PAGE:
There is a distinction between light output ratio RLO ("Luminaire efficiency" in US) and optical efficiency of the luminaire (optical light output ratio RLOopt):
ϕ0 is the lamps luminous flux at a surrounding temperature of 25° C.
ϕ(tin) is the lamps luminous flux at the actual temeperature inside the luminaire.
In luminaires intended for incandescent or halide lamps, light output ratio and optical efficiency are identical.
Measure for brightness (visual brightness perception) Formula symbol: L
Unit: cd/m2 (candela per square metre).
The luminance is the quotient of the luminous intensity emitted by a light source and its effective light-emitting surface. Both parameters are generally dependent on the viewing angle in relation to the light source. The effective light-emitting surface is the projection of the light source’s light emission on the plane perpendicular to the viewing direction.
The light source here can be a lamp or luminaire or a body emitting light due to reflection or diffuse transmission.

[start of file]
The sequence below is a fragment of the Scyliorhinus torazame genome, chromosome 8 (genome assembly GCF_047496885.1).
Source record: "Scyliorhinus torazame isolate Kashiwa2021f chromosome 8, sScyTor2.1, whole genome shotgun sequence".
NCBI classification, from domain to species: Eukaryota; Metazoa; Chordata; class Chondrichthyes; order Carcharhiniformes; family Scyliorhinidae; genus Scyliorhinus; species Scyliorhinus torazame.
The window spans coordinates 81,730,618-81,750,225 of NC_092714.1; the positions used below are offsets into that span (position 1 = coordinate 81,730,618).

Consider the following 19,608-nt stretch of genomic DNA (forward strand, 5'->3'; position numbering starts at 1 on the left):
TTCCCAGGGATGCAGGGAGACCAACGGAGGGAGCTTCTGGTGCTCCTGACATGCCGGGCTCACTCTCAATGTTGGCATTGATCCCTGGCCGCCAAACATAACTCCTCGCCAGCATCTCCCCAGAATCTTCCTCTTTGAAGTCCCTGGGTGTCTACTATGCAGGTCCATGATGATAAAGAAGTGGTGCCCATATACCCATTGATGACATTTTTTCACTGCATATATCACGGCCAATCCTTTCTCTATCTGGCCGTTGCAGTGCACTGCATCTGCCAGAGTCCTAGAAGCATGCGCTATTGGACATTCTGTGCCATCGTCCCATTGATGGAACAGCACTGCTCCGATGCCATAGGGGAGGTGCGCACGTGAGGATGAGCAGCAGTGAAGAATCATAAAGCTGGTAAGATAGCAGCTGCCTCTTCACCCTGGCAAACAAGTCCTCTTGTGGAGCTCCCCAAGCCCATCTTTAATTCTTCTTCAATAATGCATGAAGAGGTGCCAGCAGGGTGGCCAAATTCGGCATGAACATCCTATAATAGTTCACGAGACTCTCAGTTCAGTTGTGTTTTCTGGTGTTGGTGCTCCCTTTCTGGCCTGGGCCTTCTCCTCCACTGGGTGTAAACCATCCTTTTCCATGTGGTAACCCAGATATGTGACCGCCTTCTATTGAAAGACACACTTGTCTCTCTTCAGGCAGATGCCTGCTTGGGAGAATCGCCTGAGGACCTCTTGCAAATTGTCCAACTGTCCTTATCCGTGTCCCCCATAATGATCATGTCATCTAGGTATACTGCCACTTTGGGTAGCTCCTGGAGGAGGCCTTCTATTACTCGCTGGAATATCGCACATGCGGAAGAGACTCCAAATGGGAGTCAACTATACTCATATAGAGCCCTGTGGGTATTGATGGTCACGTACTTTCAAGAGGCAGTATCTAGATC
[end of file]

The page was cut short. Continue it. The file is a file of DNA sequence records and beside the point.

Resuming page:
For a spherically symmetrical free emitter, the luminance is independent of the angle
L(γ) = const.
For luminaires with plane light emitting surfaces, the following applies:
For even surfaces with entirely diffuse reflection and one reflectance value, the perceived luminance, based on the illuminance incident on the surface, yields a constant value.
The impression of brightness and the visual performance of the human eye are determined by the luminance. However, in indoor light planning practice, illuminance, which is easier to determine, is used. Sufficiently high reflectance values are assumed for work surfaces. Where applicable, illuminance must be increased accordingly to attain the required luminance and visual performance.
Quotient of the luminous flux emitted by a luminaire and the electrical power consumed by it. This parameter is particularly relevant for luminaires with LED and OLED.
Unit: lumen/Watt (lm/W).
For luminaires intended for operation with replaceable lamps it is important to observe that light output ratio must be considered regarding luminous flux, and electrical loss consumed by control gear must be considered regarding electrical power.